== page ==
1 December 1991 Connection system designed for plastic optical fiber local area networks
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Proceedings Volume 1592, Plastic Optical Fibers; (1991) https://doi.org/10.1117/12.50993
Event: OE Fiber, 1991, Boston, MA, United States
The local area network (LAN) market has been projected to maintain continued rapid growth throughout the 1990s. In addition, the volume and speed of data being transmitted over these networks is also expected to rise dramatically. These trends will necessitate the use of a medium capable of supporting that higher bandwidth, i.e., fiber optics. Glass fiber, the traditional networking solution has the disadvantage of high cost, both of components and installation. Consequently, this has discouraged widespread use. Plastic optical fiber (POF), on the other hand, has many of the same advantages as glass fiber (e.g., high bandwidth and no radiated emissions or susceptibility) while offering the additional advantage of low cost and ease of installation. This paper describes a connection system designed for use in plastic optical fiber LANs. It discusses the overall design philosophy, provides performance data, and highlights the ease of termination which this connection system permits.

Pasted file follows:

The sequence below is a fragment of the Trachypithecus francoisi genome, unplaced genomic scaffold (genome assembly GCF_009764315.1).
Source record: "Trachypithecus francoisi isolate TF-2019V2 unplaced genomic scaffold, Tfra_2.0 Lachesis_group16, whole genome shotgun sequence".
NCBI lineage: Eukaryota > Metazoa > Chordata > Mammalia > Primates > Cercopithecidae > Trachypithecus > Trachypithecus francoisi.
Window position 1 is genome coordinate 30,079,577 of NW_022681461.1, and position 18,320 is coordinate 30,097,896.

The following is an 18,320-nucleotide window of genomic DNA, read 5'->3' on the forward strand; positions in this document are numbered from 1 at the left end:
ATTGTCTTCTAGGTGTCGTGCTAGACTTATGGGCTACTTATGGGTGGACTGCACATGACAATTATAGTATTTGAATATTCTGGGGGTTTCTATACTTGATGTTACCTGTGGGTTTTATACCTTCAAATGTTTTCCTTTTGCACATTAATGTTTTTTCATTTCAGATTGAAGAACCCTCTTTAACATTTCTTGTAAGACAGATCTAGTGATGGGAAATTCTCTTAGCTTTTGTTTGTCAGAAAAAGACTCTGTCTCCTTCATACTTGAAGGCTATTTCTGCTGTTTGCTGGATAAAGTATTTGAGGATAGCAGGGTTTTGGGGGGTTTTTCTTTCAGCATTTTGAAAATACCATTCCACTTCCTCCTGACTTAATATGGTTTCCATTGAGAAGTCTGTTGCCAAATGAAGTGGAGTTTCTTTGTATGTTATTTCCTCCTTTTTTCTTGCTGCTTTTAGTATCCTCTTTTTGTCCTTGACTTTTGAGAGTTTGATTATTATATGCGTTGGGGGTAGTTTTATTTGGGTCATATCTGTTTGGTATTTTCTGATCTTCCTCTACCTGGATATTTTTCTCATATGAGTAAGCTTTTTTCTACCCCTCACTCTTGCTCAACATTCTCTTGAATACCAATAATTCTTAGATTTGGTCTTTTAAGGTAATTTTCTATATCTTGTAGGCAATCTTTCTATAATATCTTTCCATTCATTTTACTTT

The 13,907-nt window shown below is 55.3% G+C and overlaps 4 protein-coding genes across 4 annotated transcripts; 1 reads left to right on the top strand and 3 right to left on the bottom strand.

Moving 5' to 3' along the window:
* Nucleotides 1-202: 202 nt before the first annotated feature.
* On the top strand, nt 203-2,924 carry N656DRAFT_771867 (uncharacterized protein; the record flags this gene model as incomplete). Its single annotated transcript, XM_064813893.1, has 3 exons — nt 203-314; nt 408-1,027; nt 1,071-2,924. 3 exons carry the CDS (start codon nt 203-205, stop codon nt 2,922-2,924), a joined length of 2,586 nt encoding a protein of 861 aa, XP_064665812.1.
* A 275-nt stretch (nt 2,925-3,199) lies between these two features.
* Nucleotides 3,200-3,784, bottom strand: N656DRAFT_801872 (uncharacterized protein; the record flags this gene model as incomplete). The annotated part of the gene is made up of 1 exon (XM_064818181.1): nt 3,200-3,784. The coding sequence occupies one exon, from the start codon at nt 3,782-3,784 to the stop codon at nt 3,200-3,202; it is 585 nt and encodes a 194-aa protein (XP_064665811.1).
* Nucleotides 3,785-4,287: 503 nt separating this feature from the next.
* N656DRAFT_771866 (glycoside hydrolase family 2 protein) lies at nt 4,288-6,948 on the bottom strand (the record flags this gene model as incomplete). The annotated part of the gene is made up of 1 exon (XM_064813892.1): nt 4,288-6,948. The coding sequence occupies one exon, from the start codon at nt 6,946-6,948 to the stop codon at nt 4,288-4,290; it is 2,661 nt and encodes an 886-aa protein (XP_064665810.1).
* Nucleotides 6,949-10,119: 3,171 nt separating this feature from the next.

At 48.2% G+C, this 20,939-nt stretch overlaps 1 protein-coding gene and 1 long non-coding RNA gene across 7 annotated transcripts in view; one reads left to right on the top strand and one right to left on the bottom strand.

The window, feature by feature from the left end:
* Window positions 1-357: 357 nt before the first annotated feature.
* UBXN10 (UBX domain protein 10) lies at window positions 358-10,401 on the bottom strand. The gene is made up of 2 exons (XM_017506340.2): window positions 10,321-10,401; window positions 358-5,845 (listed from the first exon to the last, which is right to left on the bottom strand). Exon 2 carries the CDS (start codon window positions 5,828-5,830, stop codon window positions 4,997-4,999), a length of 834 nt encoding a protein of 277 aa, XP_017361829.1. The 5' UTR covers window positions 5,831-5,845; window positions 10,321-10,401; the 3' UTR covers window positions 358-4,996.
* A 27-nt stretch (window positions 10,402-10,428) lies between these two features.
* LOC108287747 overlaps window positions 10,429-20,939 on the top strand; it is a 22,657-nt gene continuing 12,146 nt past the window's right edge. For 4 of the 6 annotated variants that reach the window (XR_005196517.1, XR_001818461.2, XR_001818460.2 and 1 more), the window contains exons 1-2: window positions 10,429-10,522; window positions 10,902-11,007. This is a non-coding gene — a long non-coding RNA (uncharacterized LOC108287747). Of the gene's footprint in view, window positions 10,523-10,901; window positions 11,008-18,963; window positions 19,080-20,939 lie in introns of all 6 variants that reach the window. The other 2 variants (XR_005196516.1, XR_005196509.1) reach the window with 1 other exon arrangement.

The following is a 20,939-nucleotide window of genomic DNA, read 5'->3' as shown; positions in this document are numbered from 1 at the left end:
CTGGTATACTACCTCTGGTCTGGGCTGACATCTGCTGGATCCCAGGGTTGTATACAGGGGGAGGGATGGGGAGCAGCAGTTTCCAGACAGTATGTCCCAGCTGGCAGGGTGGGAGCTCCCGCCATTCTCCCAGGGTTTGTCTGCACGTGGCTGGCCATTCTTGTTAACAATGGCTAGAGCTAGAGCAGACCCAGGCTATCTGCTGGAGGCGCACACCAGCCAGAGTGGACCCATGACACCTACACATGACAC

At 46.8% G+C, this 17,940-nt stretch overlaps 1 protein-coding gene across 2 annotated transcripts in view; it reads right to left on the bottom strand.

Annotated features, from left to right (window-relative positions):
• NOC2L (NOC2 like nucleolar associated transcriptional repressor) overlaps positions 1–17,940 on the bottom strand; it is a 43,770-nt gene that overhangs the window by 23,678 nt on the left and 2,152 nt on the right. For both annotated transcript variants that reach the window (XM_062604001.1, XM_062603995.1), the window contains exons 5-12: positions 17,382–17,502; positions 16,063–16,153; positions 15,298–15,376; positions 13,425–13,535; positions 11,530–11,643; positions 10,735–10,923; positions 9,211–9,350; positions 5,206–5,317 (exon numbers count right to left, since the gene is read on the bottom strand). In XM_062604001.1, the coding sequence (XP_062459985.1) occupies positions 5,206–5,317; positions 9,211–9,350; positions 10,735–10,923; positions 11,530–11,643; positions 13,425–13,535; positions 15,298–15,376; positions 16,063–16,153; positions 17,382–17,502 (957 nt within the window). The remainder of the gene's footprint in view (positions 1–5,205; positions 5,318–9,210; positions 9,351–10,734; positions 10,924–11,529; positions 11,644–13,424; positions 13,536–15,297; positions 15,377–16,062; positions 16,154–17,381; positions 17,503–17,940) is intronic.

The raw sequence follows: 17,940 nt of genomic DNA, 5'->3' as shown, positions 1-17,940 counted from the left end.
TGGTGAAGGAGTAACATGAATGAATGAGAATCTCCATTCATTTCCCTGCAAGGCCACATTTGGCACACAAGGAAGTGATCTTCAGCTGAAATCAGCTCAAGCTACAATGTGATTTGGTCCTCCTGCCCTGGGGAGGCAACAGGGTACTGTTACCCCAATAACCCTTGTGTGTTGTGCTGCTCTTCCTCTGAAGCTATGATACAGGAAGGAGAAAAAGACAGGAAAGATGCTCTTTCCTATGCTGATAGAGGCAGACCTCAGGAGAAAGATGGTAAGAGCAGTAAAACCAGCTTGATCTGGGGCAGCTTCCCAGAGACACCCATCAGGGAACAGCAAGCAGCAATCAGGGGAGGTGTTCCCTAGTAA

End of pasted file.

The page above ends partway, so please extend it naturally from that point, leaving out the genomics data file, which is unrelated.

© (1991) COPYRIGHT Society of Photo-Optical Instrumentation Engineers (SPIE). Downloading of the abstract is permitted for personal use only.
James R. Cirillo, Kurt L. Jennings, Mark A. Lynn, Dominic A. Messuri, Robert E. Steele, "Connection system designed for plastic optical fiber local area networks", Proc. SPIE 1592, Plastic Optical Fibers, (1 December 1991); doi: 10.1117/12.50993; https://doi.org/10.1117/12.50993

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